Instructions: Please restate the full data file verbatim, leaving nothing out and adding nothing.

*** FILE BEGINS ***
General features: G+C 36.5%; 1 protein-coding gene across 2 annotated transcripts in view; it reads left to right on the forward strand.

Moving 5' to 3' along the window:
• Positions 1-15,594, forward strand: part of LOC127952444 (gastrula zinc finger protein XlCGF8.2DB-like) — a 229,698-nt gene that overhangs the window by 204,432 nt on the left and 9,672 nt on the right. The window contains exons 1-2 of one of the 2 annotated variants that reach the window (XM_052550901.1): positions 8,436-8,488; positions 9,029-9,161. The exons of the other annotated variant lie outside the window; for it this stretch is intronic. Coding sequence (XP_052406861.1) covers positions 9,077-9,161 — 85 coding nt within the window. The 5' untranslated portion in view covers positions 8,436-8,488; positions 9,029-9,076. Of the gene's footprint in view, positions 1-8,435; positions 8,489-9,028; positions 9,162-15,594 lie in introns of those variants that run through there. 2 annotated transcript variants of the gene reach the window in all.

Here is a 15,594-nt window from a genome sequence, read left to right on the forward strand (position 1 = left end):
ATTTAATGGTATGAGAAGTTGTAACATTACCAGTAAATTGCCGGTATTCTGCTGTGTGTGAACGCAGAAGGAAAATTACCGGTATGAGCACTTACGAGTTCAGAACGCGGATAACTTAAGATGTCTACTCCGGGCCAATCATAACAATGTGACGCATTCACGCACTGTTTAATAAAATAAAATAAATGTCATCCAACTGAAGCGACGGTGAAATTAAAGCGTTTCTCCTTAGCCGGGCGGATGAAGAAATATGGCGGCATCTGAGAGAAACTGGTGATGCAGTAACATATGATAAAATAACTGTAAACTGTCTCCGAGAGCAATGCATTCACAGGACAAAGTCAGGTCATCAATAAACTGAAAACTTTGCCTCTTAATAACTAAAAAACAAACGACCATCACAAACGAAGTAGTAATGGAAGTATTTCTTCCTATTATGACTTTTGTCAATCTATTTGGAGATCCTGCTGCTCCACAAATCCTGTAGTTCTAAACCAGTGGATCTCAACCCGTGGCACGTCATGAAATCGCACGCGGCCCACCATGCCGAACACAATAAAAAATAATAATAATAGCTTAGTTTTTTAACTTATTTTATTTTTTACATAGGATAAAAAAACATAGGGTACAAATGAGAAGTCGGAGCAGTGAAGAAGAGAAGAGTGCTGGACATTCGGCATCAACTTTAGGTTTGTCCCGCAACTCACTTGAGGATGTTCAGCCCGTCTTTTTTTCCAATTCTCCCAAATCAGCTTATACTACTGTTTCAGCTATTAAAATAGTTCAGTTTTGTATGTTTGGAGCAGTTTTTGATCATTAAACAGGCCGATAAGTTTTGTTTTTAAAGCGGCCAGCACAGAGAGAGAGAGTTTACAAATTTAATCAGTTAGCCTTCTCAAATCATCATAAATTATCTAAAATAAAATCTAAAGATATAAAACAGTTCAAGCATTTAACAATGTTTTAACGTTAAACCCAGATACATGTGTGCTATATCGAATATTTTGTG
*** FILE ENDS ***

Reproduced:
General features: G+C 36.5%; 1 protein-coding gene across 2 annotated transcripts in view; it reads left to right on the forward strand.

Moving 5' to 3' along the window:
• Positions 1-15,594, forward strand: part of LOC127952444 (gastrula zinc finger protein XlCGF8.2DB-like) — a 229,698-nt gene that overhangs the window by 204,432 nt on the left and 9,672 nt on the right. The window contains exons 1-2 of one of the 2 annotated variants that reach the window (XM_052550901.1): positions 8,436-8,488; positions 9,029-9,161. The exons of the other annotated variant lie outside the window; for it this stretch is intronic. Coding sequence (XP_052406861.1) covers positions 9,077-9,161 — 85 coding nt within the window. The 5' untranslated portion in view covers positions 8,436-8,488; positions 9,029-9,076. Of the gene's footprint in view, positions 1-8,435; positions 8,489-9,028; positions 9,162-15,594 lie in introns of those variants that run through there. 2 annotated transcript variants of the gene reach the window in all.

Here is a 15,594-nt window from a genome sequence, read left to right on the forward strand (position 1 = left end):
ATTTAATGGTATGAGAAGTTGTAACATTACCAGTAAATTGCCGGTATTCTGCTGTGTGTGAACGCAGAAGGAAAATTACCGGTATGAGCACTTACGAGTTCAGAACGCGGATAACTTAAGATGTCTACTCCGGGCCAATCATAACAATGTGACGCATTCACGCACTGTTTAATAAAATAAAATAAATGTCATCCAACTGAAGCGACGGTGAAATTAAAGCGTTTCTCCTTAGCCGGGCGGATGAAGAAATATGGCGGCATCTGAGAGAAACTGGTGATGCAGTAACATATGATAAAATAACTGTAAACTGTCTCCGAGAGCAATGCATTCACAGGACAAAGTCAGGTCATCAATAAACTGAAAACTTTGCCTCTTAATAACTAAAAAACAAACGACCATCACAAACGAAGTAGTAATGGAAGTATTTCTTCCTATTATGACTTTTGTCAATCTATTTGGAGATCCTGCTGCTCCACAAATCCTGTAGTTCTAAACCAGTGGATCTCAACCCGTGGCACGTCATGAAATCGCACGCGGCCCACCATGCCGAACACAATAAAAAATAATAATAATAGCTTAGTTTTTTAACTTATTTTATTTTTTACATAGGATAAAAAAACATAGGGTACAAATGAGAAGTCGGAGCAGTGAAGAAGAGAAGAGTGCTGGACATTCGGCATCAACTTTAGGTTTGTCCCGCAACTCACTTGAGGATGTTCAGCCCGTCTTTTTTTCCAATTCTCCCAAATCAGCTTATACTACTGTTTCAGCTATTAAAATAGTTCAGTTTTGTATGTTTGGAGCAGTTTTTGATCATTAAACAGGCCGATAAGTTTTGTTTTTAAAGCGGCCAGCACAGAGAGAGAGAGTTTACAAATTTAATCAGTTAGCCTTCTCAAATCATCATAAATTATCTAAAATAAAATCTAAAGATATAAAACAGTTCAAGCATTTAACAATGTTTTAACGTTAAACCCAGATACATGTGTGCTATATCGAATATTTTGTG